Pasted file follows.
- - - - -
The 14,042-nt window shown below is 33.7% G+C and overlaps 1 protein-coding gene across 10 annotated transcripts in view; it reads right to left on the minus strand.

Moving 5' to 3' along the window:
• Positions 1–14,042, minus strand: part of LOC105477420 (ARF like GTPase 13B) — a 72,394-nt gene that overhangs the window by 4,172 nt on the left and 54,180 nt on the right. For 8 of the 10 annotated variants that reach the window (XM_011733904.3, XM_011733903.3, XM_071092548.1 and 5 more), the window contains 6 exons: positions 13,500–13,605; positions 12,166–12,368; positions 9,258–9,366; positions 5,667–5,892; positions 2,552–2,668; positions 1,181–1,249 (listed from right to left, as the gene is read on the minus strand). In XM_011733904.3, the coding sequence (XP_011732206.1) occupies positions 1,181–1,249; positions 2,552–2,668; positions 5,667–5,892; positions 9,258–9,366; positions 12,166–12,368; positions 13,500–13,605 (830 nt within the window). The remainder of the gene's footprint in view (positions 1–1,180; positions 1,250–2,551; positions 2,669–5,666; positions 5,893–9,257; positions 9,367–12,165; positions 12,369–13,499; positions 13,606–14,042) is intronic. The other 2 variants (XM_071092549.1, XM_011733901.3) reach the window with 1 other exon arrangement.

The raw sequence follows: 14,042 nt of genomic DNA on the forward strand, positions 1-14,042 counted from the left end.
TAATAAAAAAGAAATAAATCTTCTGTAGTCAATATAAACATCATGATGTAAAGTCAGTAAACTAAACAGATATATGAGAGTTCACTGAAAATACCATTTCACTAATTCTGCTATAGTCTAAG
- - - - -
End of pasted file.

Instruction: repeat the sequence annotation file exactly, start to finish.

The 14,042-nt window shown below is 33.7% G+C and overlaps 1 protein-coding gene across 10 annotated transcripts in view; it reads right to left on the minus strand.

Moving 5' to 3' along the window:
• Positions 1–14,042, minus strand: part of LOC105477420 (ARF like GTPase 13B) — a 72,394-nt gene that overhangs the window by 4,172 nt on the left and 54,180 nt on the right. For 8 of the 10 annotated variants that reach the window (XM_011733904.3, XM_011733903.3, XM_071092548.1 and 5 more), the window contains 6 exons: positions 13,500–13,605; positions 12,166–12,368; positions 9,258–9,366; positions 5,667–5,892; positions 2,552–2,668; positions 1,181–1,249 (listed from right to left, as the gene is read on the minus strand). In XM_011733904.3, the coding sequence (XP_011732206.1) occupies positions 1,181–1,249; positions 2,552–2,668; positions 5,667–5,892; positions 9,258–9,366; positions 12,166–12,368; positions 13,500–13,605 (830 nt within the window). The remainder of the gene's footprint in view (positions 1–1,180; positions 1,250–2,551; positions 2,669–5,666; positions 5,893–9,257; positions 9,367–12,165; positions 12,369–13,499; positions 13,606–14,042) is intronic. The other 2 variants (XM_071092549.1, XM_011733901.3) reach the window with 1 other exon arrangement.

The raw sequence follows: 14,042 nt of genomic DNA on the forward strand, positions 1-14,042 counted from the left end.
TAATAAAAAAGAAATAAATCTTCTGTAGTCAATATAAACATCATGATGTAAAGTCAGTAAACTAAACAGATATATGAGAGTTCACTGAAAATACCATTTCACTAATTCTGCTATAGTCTAAG